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LUSAKA, 3 December 2008 (IRIN) – Zambians are gradually turning to greener energy technologies to save trees after suffering years of extensive flooding and droughts, which could slow the impact of climate change.

Charcoal-fed braziers are being replaced by those burning briquettes made of treated coal waste, which are smokeless and emit low levels of sulphur dioxide gas.

Biogas, a mixture of methane and carbon dioxide produced by fermenting organic matter like animal or human waste, biodegradable waste and municipal solid waste are also being punted as alternatives to wood fuel.

“Traditional energy sources, especially wood fuel, cause deforestation and serious ecological and environmental degradation in the country,” said Alick Muvundika, head of the water, energy and environment programme at the government-run National Institute for Scientific and Industrial Research (NISIR).

Zambia is listed by the UN Food and Agriculture Organisation (FAO) as one of the top ten countries with the highest annual deforestation rates. The FAO estimates that Zambia loses about 8,000 hectares of forest every year.

Most of the trees are used as firewood or for producing charcoal, while in many rural areas they are cut and burnt to ash, which is used to improve soil fertility on subsistence farms.

Greener alternatives like the coal briquettes have been available in Zambia since the 1990s, but there have been few takers. Nasri Safieddine, who designs energy-saving traditional cookers, said there had been little political will to promote these technologies until recently.

''Traditional energy sources, especially wood fuel, cause deforestation and serious ecological and environmental degradation in the country''

Power cuts and the price of charcoal are now prompting urban Zambians to explore the greener energy alternatives, said Muvundika. A 10kg bag of coal briquettes costs about US$1.50, while Zambians have to shell out US$5 for the same amount of charcoal, and 1.3kg of coal briquettes can burn for six hours, while the same weight of charcoal will burn for only one and a half hours.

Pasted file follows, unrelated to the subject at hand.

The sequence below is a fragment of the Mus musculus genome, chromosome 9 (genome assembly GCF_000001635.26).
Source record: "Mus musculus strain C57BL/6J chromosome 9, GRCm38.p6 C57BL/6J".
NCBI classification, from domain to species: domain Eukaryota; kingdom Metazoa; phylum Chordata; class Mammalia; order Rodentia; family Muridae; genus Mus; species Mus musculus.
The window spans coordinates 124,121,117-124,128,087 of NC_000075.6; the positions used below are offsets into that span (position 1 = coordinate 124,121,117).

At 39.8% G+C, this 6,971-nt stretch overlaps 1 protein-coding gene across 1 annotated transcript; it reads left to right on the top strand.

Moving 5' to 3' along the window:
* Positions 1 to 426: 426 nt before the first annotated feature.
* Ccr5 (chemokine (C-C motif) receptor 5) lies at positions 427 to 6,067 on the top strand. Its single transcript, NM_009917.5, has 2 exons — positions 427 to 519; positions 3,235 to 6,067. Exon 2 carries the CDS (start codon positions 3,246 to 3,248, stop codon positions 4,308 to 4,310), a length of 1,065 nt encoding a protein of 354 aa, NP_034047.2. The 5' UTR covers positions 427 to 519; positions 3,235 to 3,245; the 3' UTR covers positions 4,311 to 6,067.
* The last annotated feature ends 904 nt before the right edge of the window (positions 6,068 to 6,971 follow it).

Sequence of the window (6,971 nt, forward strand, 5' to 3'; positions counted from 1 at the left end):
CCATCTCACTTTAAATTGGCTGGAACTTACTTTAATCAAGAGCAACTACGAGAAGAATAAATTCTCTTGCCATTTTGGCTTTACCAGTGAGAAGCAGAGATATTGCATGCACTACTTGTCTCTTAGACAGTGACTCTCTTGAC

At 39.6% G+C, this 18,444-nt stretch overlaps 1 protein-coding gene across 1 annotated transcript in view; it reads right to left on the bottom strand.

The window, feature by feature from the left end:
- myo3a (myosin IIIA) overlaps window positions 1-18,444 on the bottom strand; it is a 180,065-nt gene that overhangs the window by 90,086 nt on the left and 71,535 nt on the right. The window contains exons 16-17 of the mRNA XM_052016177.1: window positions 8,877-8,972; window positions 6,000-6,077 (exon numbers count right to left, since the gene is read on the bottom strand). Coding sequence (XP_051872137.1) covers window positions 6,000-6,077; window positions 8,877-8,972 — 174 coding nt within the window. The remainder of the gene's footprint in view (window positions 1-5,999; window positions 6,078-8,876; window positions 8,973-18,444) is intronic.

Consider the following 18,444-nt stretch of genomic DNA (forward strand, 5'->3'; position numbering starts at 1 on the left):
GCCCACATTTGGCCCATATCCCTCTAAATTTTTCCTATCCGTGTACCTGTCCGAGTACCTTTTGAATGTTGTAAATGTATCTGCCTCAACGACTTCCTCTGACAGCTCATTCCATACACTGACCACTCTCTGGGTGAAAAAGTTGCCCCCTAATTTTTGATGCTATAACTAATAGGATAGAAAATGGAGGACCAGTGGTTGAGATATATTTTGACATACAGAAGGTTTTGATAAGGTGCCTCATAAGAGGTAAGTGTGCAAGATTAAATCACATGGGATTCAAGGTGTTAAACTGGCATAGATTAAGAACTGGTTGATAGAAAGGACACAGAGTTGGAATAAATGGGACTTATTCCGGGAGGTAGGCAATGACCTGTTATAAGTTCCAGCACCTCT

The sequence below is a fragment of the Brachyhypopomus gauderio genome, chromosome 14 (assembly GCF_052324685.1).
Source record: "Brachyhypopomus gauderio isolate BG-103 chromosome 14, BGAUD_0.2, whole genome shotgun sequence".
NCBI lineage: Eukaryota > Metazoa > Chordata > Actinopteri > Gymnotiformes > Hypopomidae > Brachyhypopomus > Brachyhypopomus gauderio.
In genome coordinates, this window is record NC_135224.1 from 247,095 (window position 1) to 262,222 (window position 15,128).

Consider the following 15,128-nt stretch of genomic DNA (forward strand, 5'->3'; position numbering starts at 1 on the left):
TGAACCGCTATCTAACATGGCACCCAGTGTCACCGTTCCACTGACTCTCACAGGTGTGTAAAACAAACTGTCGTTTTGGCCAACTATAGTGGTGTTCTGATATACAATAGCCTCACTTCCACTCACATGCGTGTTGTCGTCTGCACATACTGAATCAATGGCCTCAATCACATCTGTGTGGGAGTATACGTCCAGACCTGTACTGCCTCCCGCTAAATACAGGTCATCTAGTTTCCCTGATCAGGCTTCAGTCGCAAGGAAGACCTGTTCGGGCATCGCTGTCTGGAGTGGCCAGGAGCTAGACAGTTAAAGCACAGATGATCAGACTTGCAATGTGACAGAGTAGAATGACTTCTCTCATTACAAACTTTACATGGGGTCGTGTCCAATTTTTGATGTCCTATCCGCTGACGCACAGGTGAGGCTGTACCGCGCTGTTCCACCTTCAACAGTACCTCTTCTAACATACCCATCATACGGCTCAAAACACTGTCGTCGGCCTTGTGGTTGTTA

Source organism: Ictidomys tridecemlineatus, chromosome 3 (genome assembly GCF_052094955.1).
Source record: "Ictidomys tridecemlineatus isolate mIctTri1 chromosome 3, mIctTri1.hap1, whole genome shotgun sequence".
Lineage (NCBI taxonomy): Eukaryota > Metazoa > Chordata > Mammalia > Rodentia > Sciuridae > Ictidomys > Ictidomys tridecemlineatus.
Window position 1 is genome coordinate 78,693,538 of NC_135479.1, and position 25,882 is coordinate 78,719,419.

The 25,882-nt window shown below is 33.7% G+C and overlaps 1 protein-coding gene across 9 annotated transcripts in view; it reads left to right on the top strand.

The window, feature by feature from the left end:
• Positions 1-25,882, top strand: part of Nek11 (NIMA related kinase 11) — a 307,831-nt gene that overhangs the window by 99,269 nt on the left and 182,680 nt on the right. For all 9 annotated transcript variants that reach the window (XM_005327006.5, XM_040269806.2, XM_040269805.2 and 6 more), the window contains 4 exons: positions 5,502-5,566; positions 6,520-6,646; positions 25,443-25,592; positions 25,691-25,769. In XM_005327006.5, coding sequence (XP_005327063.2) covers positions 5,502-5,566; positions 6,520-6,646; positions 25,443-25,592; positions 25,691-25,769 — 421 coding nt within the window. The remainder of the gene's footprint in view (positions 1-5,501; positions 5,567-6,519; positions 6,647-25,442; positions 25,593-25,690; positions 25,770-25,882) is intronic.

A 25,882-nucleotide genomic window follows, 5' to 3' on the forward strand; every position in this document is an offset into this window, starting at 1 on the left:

“I realise that this [coal briquettes] is better: it does not produce a flame or smoke like charcoal, it lasts longer than charcoal braziers, and it is generally clean; it is like a stove [cooker],” said Maria Banda, a housewife in the capital, Lusaka.

Experts say the effects of climate change are most severe in areas where the trees have been cut down. In Zambia’s Southern Province, which suffered one of the highest and fastest deforestation rates in the 1990s, floods and droughts have become perennial, causing failed harvests and chronic hunger, while other parts of the country have been experiencing shorter rainy seasons with colder winters and warmer summers.

Trees draw ground water up through their roots and release it into the atmosphere, so removing the forests could lead to a drier climate in the region. Slash-and-burn deforestation and also affects the carbon cycle, warming up the atmosphere, and is responsible for 1.6 billion tonnes of carbon emissions every year, amounting to one-fifth of the global total.

Joseph Kanyanga, chief meteorologist at the Zambia Meteorological Department, said the country had experienced significant changes in temperature and rainfall patterns over the last 40 years.

“[There have been more] … floods than dry spells, especially in recent years, and this is a signal of climatic change in our weather patterns. It means that Zambia needs to adjust to environmentally friendly ways of living to avoid such effects as outbreaks of diseases, crop failure, floods and other consequences,” Kanyanga said.

“For every bag of charcoal produced, only a maximum of 20 percent of the tree resource is used … It’s a great loss. If we can save some trees now, we would save lives, wildlife, and improve the quality of life,” Safieddine said.

The new technologies have not been widely promoted and few rural Zambians, the main users of wood fuel, are applying them. A feasibility study on the use of biogas in 2007 by Practical Action Southern Africa, a development NGO, found that Zambia was not ready for a large-scale biogas promotion programme.

“The experience with the technology is still nascent and the necessary institutional, technological and market capacity has not been tested nor developed. Knowledge and confidence in the technology is still restricted to foreign examples, and the little that has been done in country has failed,” the study commented.

“The target population, mainly rural small-scale farmers, although in need of alternatives to current fuelwood-intensive household energy solutions, are still to be turned into an effective demand.”

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